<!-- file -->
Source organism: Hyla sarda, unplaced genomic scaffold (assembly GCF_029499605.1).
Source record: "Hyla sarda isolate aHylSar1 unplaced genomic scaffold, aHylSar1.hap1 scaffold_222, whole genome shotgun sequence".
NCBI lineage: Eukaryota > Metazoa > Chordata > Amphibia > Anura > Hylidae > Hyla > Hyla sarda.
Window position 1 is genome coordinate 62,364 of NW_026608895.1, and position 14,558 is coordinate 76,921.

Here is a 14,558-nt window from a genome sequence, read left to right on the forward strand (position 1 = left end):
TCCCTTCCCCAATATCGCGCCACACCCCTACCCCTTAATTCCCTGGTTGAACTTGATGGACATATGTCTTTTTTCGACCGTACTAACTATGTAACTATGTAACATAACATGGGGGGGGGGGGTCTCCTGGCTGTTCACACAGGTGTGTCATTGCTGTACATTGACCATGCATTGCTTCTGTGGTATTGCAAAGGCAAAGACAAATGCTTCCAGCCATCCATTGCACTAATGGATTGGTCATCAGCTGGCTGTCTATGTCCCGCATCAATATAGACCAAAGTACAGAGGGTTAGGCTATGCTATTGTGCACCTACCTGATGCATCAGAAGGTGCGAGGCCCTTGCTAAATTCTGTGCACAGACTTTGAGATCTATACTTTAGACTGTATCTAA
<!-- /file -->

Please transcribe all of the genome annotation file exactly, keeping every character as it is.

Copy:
Source organism: Hyla sarda, unplaced genomic scaffold (assembly GCF_029499605.1).
Source record: "Hyla sarda isolate aHylSar1 unplaced genomic scaffold, aHylSar1.hap1 scaffold_222, whole genome shotgun sequence".
NCBI lineage: Eukaryota > Metazoa > Chordata > Amphibia > Anura > Hylidae > Hyla > Hyla sarda.
Window position 1 is genome coordinate 62,364 of NW_026608895.1, and position 14,558 is coordinate 76,921.

Here is a 14,558-nt window from a genome sequence, read left to right on the forward strand (position 1 = left end):
TCCCTTCCCCAATATCGCGCCACACCCCTACCCCTTAATTCCCTGGTTGAACTTGATGGACATATGTCTTTTTTCGACCGTACTAACTATGTAACTATGTAACATAACATGGGGGGGGGGGGTCTCCTGGCTGTTCACACAGGTGTGTCATTGCTGTACATTGACCATGCATTGCTTCTGTGGTATTGCAAAGGCAAAGACAAATGCTTCCAGCCATCCATTGCACTAATGGATTGGTCATCAGCTGGCTGTCTATGTCCCGCATCAATATAGACCAAAGTACAGAGGGTTAGGCTATGCTATTGTGCACCTACCTGATGCATCAGAAGGTGCGAGGCCCTTGCTAAATTCTGTGCACAGACTTTGAGATCTATACTTTAGACTGTATCTAA